Look for the helpers
“The purpose of life is to contribute in some way to making things better.” - Robert F. Kennedy
The world has been riding a geopolitical and environmental rollercoaster over the past year and a half. 2015 saw the signing of the Paris Climate Accord, the continued rise of ISIS, a European refugee crisis, and the planet’s hottest year on record. 2016 has brought such events as Brexit, Zika, Colombia’s peace deal defeat, US President-elect Donald Trump, and likely the new hottest year on record. No matter your location in the world or your political and religious leanings, there’s no denying that humankind is moving into uncharted territories. We now reside in an ever-connected global society, and we’re being confronted with difficult choices about how to move forward with the systems, societies, and cultures we’ve created.
And so I was asked to write something of a retrospective on the first wave of Re-Quilibrium Podcast interviews for the final 2016 edition of the ISMA newsletter. And try as I might to divorce my retrospective insights from the recent political, social, and environmental events sweeping the globe, my efforts have been moot. While I've identified a few key themes woven throughout these inaugural conversations, I am now looking at these conversations through a new lens. And, full disclosure, this lens is informed, clouded, and ultimately shaped by the significant political developments that have dominated my attention, and the attention of many others, this year. Yet it is the bleakness of this new lens that prompted me to open this article with a hopeful statement from a notable social leader.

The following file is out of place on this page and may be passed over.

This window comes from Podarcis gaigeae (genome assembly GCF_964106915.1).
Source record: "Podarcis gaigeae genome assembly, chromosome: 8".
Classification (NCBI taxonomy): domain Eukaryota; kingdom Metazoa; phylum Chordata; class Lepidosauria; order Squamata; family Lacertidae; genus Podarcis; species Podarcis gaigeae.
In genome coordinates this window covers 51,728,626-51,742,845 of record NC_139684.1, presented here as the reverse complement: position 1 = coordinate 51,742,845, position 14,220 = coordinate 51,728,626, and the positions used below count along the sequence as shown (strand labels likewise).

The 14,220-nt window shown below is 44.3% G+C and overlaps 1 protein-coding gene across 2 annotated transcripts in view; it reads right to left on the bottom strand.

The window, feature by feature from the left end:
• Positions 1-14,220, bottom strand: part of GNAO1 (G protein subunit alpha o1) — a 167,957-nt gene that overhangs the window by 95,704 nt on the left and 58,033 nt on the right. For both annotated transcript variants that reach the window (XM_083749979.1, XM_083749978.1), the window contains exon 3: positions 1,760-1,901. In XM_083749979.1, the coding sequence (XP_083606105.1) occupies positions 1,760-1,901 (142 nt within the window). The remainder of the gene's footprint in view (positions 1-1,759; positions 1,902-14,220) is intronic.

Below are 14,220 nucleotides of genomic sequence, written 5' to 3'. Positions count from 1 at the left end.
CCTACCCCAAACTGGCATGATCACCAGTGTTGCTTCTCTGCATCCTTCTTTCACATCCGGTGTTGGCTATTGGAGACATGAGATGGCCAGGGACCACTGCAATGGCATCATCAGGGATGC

And in the name of hope, I find myself reflecting on my original motivations for launching the Re-Quilibrium Podcast in June of 2015. The idea for the podcast was based on my longing for connection, connection with a community that shared my passion for moving the needle on the world’s most pressing issues. Truly, this podcast was my way of following the advice that Fred Rogers' mother gave to him whenever he was faced with disturbing news: "Look for the helpers. You will always find people helping."
And indeed, I have found people helping. I have found people from four different countries working on issues such as climate change, public health, environmental conservation, and energy conservation. I have spoken to passionate individuals wrestling with important questions like: "What is social marketing, and how can we deploy it for change?"(Nedra Weinreich), "How do we define social good?" (Hamilton Carvalho), "How can concepts like rhetoric inform the way we communicate?" (Dr. Christine Seifert), and “How can we further develop academic theory in social marketing?” (Dr. Nadia Zainuddin).
I’ve listened to professionals discuss the development of social marketing campaigns through creative work (Neil Hopkins) and research (Craig Lefebvre, PhD). I’ve heard success stories at the campaign level (Darrin Kayser) and ideas for how to apply social marketing at the policy level (Professor Jeff French). And ultimately, I have found a group of people passionate about setting the conditions for change on large, global, super-wicked problems like climate change (David Meiklejohn and Dr. Danya Rumore) and conservation (Brooke Sadowsky, Kevin Green, Alexandra Jabs, and Claudia Quintanilla).
The voices of these individuals has reinforced my hope for the future, and the Re-Quilibrium Podcast has more conversations in store to help keep that hope alive. If indeed “the purpose of life is to contribute in some way to making things better,” I’m looking forward to continuing to broadcast the voices of those who do.
This post was originally published by the International Social Marketing Association.